Russia’s February 24th invasion of Ukraine provoked a global uproar, and nearly simultaneously, a robust and immediate response. Leaders of countries, organizations, and firms not only condemned the death and devastation wrought by Russia on Ukraine, a neighbor that has been independent since 1991. Led by the EU and US, countries followed up with a blizzard of sanctions and boycotts on Russia, alongside diplomatic support and shipments of aid and weapons to Ukraine.
While initial state-issued sanctions avoided direct targeting of Russian energy exports, private sector
reluctance to do business in an uncertain and rapidly-changing environment is reducing Russia’s
participation in global oil and gas markets in any number of ways, with repercussions occurring over the short and longer-term. Despite the intention of the U.S. and EU to avoid a sanction-induced energy shock to the global economy by allowing exports of oil and natural gas sanction-free, global oil prices have risen substantially as have natural gas prices in Europe and the Far East.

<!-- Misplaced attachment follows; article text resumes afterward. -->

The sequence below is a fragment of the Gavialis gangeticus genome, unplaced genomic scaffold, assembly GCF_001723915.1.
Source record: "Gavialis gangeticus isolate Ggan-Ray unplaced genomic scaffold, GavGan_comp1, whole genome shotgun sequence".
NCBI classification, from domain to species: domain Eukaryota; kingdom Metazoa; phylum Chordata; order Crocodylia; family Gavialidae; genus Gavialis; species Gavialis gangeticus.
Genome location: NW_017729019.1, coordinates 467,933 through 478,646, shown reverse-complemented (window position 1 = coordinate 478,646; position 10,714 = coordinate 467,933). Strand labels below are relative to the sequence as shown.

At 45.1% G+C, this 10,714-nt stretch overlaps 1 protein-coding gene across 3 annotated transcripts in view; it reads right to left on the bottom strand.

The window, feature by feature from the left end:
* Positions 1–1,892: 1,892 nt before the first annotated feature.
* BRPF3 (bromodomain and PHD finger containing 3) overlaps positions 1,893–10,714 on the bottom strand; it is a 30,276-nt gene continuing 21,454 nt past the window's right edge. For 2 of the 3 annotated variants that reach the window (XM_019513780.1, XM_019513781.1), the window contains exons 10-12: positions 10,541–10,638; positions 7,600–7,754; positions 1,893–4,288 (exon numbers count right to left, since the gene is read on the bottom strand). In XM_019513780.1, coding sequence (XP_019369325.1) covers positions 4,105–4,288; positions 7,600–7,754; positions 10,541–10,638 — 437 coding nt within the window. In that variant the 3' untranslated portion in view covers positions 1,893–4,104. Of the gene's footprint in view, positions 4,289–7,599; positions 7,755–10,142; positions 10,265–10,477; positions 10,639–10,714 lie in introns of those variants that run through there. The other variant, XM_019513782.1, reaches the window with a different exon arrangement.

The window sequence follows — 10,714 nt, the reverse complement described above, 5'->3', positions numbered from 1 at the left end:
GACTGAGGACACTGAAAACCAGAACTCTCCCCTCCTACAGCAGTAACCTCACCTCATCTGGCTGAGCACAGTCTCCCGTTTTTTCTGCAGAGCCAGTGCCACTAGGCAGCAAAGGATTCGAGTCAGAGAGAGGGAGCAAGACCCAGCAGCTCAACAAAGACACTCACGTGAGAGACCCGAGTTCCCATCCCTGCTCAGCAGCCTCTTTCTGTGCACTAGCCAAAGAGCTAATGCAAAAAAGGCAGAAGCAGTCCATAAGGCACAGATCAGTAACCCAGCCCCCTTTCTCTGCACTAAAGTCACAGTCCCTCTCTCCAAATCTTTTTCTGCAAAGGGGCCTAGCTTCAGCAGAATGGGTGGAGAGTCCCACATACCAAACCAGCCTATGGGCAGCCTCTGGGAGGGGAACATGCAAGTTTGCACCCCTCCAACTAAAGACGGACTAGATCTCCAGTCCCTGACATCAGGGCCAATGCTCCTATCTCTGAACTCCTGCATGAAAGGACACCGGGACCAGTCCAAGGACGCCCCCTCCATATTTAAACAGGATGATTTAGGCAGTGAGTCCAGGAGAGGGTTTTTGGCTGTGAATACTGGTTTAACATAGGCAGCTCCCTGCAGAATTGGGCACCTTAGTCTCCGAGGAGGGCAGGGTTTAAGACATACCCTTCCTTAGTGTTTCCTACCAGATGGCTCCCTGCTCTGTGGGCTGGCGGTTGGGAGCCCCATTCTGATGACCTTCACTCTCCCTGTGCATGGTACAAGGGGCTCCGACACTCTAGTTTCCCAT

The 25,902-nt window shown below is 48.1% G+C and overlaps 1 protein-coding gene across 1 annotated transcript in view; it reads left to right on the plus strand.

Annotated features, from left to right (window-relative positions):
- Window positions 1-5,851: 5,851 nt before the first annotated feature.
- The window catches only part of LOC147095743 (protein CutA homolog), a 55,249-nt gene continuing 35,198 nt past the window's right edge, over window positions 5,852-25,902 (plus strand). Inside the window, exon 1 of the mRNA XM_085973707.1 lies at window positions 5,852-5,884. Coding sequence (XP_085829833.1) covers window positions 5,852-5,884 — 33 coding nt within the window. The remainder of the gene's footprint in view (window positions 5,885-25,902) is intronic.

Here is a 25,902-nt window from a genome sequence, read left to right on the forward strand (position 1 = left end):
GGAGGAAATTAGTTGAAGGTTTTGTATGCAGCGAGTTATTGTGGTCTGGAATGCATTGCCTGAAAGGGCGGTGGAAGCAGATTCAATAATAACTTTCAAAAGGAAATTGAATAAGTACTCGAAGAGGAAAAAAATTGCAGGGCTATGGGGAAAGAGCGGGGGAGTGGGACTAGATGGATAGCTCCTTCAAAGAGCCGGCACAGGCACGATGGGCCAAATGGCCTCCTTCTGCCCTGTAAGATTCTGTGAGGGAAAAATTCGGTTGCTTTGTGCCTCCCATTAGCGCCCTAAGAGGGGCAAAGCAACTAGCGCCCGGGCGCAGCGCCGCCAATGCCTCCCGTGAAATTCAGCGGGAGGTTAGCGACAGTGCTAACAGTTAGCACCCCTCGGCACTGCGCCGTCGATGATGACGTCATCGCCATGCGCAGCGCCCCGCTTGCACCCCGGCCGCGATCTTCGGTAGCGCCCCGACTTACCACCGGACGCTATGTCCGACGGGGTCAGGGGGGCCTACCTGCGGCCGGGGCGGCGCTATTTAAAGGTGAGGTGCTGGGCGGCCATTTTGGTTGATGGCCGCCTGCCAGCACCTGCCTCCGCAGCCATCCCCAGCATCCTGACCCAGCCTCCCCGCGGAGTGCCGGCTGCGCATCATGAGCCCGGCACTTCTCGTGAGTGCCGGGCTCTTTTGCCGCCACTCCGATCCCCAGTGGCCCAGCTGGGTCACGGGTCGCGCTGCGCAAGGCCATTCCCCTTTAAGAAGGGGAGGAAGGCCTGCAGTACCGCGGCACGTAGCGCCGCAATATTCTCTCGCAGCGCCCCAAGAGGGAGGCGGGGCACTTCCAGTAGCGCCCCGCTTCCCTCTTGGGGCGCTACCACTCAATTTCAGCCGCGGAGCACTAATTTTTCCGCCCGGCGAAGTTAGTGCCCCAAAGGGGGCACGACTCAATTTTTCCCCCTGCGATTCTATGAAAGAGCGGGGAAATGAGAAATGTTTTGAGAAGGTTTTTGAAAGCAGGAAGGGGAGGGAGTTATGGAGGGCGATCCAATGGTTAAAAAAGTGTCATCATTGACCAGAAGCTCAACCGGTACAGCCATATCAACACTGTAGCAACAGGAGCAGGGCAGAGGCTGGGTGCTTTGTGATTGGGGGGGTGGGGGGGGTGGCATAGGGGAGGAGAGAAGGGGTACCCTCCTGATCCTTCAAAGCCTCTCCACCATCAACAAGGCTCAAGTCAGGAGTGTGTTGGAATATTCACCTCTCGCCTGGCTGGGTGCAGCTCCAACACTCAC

Ultimately, the invasion threatens to undermine Russia’s longer-term position as the world’s No. 2 oil
producer and exporter.
With oil being by far the world’s leading source of energy, Russia is a crucial cog in the global economy.
It has long been understood that Russia’s status as a major oil and gas exporter—and a major nuclear
weapons state—insulated it from serious reprisals over Moscow’s aggressive foreign policy. After
February 24th, however, widespread perceptions held that Moscow had gone too far. The harm caused by Russia’s invasion was being weighed against the important contributions of Russian energy exports to the world economy.

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